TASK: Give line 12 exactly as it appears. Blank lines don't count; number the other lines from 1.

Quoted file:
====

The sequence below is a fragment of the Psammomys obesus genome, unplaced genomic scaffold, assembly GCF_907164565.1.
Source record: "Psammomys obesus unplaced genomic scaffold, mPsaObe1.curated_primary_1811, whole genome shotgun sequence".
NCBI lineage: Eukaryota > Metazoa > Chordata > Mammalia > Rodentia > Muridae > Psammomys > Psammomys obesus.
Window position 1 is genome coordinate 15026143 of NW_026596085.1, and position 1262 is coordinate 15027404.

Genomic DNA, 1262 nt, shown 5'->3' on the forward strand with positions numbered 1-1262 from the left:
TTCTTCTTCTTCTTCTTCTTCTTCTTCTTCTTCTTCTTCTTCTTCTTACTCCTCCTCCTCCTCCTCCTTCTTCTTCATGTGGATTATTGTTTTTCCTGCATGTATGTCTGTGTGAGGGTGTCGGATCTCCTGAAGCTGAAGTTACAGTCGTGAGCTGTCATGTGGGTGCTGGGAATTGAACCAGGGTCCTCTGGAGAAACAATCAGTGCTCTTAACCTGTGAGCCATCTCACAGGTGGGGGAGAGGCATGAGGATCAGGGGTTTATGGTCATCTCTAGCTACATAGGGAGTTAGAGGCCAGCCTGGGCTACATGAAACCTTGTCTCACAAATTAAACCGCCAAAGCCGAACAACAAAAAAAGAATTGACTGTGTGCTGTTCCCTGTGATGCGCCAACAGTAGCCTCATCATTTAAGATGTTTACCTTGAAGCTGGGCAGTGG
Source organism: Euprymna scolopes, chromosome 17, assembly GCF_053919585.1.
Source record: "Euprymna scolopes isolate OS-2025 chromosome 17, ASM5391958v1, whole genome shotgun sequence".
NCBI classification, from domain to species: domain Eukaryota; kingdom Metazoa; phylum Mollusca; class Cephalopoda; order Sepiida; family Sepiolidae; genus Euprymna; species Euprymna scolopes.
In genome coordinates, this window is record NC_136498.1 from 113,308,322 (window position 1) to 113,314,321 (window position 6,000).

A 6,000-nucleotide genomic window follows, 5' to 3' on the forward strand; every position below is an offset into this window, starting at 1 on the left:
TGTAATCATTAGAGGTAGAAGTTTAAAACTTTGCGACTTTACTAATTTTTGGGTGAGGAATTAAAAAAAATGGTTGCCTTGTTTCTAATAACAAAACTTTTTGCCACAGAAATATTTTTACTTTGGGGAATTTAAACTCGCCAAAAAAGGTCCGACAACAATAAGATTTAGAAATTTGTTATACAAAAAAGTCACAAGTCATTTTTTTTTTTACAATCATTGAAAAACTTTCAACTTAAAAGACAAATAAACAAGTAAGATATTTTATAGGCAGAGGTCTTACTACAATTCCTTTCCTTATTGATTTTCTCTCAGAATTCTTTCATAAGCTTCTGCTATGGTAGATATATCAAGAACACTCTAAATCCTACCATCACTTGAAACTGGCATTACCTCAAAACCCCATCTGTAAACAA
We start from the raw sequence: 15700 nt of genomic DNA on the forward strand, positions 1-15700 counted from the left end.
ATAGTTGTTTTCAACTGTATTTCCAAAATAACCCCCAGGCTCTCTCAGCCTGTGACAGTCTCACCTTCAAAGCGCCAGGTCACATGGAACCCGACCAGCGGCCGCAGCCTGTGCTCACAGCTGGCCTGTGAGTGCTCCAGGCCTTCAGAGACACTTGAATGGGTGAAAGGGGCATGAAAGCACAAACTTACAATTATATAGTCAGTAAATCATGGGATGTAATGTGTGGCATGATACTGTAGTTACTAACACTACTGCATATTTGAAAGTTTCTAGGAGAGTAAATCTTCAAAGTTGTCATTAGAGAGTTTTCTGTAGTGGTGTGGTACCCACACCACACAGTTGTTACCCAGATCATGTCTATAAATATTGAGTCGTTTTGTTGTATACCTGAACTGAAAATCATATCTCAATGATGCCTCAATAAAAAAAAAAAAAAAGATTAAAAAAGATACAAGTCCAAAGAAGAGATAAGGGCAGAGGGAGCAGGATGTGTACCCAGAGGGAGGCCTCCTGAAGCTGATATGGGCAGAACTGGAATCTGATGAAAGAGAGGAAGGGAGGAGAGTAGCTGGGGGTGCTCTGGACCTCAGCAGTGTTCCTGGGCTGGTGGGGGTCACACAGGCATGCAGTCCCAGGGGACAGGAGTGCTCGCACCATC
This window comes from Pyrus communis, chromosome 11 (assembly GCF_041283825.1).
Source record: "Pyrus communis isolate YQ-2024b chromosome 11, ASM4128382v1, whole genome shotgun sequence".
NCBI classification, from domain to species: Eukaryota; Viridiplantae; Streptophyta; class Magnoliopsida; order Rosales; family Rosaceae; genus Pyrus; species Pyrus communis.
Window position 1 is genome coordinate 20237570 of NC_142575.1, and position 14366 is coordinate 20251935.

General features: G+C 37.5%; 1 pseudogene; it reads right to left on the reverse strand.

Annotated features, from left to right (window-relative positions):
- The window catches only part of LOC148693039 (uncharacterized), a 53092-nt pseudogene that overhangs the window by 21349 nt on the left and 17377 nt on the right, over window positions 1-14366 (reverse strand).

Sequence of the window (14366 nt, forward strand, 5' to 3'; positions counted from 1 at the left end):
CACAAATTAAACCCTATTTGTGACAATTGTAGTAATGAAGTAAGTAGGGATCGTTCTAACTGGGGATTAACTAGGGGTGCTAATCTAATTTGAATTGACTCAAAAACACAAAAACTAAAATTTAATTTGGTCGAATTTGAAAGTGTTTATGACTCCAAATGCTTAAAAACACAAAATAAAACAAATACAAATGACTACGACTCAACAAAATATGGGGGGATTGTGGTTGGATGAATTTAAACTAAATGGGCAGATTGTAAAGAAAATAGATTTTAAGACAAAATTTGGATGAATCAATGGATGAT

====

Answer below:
TGTAATCATTAGAGGTAGAAGTTTAAAACTTTGCGACTTTACTAATTTTTGGGTGAGGAATTAAAAAAAATGGTTGCCTTGTTTCTAATAACAAAACTTTTTGCCACAGAAATATTTTTACTTTGGGGAATTTAAACTCGCCAAAAAAGGTCCGACAACAATAAGATTTAGAAATTTGTTATACAAAAAAGTCACAAGTCATTTTTTTTTTTACAATCATTGAAAAACTTTCAACTTAAAAGACAAATAAACAAGTAAGATATTTTATAGGCAGAGGTCTTACTACAATTCCTTTCCTTATTGATTTTCTCTCAGAATTCTTTCATAAGCTTCTGCTATGGTAGATATATCAAGAACACTCTAAATCCTACCATCACTTGAAACTGGCATTACCTCAAAACCCCATCTGTAAACAA